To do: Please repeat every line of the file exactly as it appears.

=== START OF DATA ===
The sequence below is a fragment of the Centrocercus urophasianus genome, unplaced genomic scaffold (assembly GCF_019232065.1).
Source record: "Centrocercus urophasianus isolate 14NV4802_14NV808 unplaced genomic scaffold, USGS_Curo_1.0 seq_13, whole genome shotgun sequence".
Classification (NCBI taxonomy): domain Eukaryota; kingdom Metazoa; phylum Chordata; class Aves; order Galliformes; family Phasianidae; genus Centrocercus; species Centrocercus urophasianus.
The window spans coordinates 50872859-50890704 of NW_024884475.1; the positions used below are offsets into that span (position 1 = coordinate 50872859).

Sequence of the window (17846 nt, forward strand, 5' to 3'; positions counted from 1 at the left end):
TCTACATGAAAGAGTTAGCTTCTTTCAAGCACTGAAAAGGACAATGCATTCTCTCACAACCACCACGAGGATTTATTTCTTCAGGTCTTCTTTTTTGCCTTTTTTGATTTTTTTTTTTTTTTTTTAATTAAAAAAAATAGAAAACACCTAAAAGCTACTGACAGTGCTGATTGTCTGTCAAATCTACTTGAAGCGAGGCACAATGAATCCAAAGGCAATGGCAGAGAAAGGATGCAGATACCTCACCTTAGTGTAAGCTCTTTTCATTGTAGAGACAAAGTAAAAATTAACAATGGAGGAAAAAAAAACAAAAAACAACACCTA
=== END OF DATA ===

The sequence below is a fragment of the Centrocercus urophasianus genome, unplaced genomic scaffold (assembly GCF_019232065.1).
Source record: "Centrocercus urophasianus isolate 14NV4802_14NV808 unplaced genomic scaffold, USGS_Curo_1.0 seq_13, whole genome shotgun sequence".
Classification (NCBI taxonomy): domain Eukaryota; kingdom Metazoa; phylum Chordata; class Aves; order Galliformes; family Phasianidae; genus Centrocercus; species Centrocercus urophasianus.
The window spans coordinates 50872859-50890704 of NW_024884475.1; the positions used below are offsets into that span (position 1 = coordinate 50872859).

Sequence of the window (17846 nt, forward strand, 5' to 3'; positions counted from 1 at the left end):
TCTACATGAAAGAGTTAGCTTCTTTCAAGCACTGAAAAGGACAATGCATTCTCTCACAACCACCACGAGGATTTATTTCTTCAGGTCTTCTTTTTTGCCTTTTTTGATTTTTTTTTTTTTTTTTTAATTAAAAAAAATAGAAAACACCTAAAAGCTACTGACAGTGCTGATTGTCTGTCAAATCTACTTGAAGCGAGGCACAATGAATCCAAAGGCAATGGCAGAGAAAGGATGCAGATACCTCACCTTAGTGTAAGCTCTTTTCATTGTAGAGACAAAGTAAAAATTAACAATGGAGGAAAAAAAAACAAAAAACAACACCTA